Timeless-–-How-to-Prevent-Your-Home-Looking-Out-of-Date

Building a home is a big investment and you will want to ensure that your home looks as good as possible, for as long as possible. Whilst we don’t have a crystal ball, we do want to share Waterfront Homes top tips to minimise the chances of a design dating quickly.

Avoid fads

A new item appears in stores, should it be a success its popularity sees it in stores and homes everywhere. It becomes a victim of its own success, and we tire of it as its novelty is lost due to overexposure. And so the cycle repeats itself with the next fad. The trick is to recognise what is fad or what is not. How? You can use the next four tips to determine if something is a fad or not.

Look to the past

Take out the guesswork; simply look around to see what has stood the test of time and what hasn’t. For example the ‘Modernist’ movement/ architectural style started in the 1920’s and still exists today. Other styles have since come and gone. Take elements and features you like from other older examples, so you know they will last.

Keep it simple

All designs that have stood the test of time such as modernism or art deco, have done so due to a common theme: simple and elegant lines and shapes. The more you add the more you put into the mix that can date.

Be restrained with colour

The popularity of colours change over time, think of the 70’s then the 80’s and I bet you can immediately imagine or remember what colours defined each of those eras. This is what we want to avoid, pinning our building down to its era. The picture below: good for a laugh but not a good way to spend your mornings.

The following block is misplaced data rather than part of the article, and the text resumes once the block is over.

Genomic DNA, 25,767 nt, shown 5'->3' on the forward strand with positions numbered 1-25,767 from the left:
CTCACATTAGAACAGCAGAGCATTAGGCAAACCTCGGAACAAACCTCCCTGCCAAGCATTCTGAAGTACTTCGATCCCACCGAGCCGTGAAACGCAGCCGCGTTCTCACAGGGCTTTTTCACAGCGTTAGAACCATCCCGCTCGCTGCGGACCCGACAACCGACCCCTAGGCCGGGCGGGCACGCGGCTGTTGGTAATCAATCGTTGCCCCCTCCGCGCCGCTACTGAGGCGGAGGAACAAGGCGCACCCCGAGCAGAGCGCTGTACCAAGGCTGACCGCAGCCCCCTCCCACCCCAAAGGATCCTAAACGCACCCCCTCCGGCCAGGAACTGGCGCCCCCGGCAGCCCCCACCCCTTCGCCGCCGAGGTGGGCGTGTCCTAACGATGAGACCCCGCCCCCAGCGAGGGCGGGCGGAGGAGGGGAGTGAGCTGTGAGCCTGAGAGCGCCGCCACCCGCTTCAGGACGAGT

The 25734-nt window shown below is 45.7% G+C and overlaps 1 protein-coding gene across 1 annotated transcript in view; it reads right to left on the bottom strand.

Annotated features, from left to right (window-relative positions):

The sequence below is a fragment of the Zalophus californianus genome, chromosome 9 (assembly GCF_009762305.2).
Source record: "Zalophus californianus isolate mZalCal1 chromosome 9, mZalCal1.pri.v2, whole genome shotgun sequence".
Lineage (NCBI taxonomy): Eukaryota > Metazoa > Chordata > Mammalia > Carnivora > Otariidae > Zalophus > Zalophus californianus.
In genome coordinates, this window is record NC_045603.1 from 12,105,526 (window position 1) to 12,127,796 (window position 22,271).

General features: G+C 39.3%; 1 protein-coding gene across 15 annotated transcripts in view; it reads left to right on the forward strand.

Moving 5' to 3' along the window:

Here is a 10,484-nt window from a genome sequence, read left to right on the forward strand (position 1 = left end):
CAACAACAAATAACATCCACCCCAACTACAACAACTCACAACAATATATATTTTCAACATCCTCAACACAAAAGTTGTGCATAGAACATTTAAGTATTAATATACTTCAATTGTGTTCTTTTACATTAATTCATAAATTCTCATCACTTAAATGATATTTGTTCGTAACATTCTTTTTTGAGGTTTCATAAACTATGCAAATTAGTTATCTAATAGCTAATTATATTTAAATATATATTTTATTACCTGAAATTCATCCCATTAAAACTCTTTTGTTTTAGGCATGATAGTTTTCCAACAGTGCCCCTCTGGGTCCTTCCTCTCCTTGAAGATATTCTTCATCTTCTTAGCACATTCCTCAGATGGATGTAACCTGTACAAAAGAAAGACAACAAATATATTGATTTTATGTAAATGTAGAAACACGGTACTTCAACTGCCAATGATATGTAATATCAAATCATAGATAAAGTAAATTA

There is an exception: black, greys and white are always ‘in’ -throughout time these tones have never dated. Use strong colours sparingly to make bold statements here and there, but don’t define a whole space by them as they will date.

Remember also that colour will be further introduced through soft furnishings, rugs, artworks and furniture. These are far cheaper to replace than needing to rip out tiles, basins, window frames, and having to repaint an entire house.

Choose the right materials

Timber has featured in buildings for centuries; it has proven itself as timeless. The same cannot be said of cork flooring from the 70’s. However, the key to a materials success is the way it’s used. Timber kitchens were big in the 90’s and now may be considered dated, but timber floors and weatherboard cladding has been used for centuries and is still sought after. Stick to the material and applications that still look good today and have done so throughout time.

7-Deadly-Sins-–-Mistakes-to-Avoid-When-Choosing-a-Builder_WFH

Building and renovating is not something that we do very often, so it goes without saying that choosing a builder can be a tricky decision with significant consequences if you get it wrong.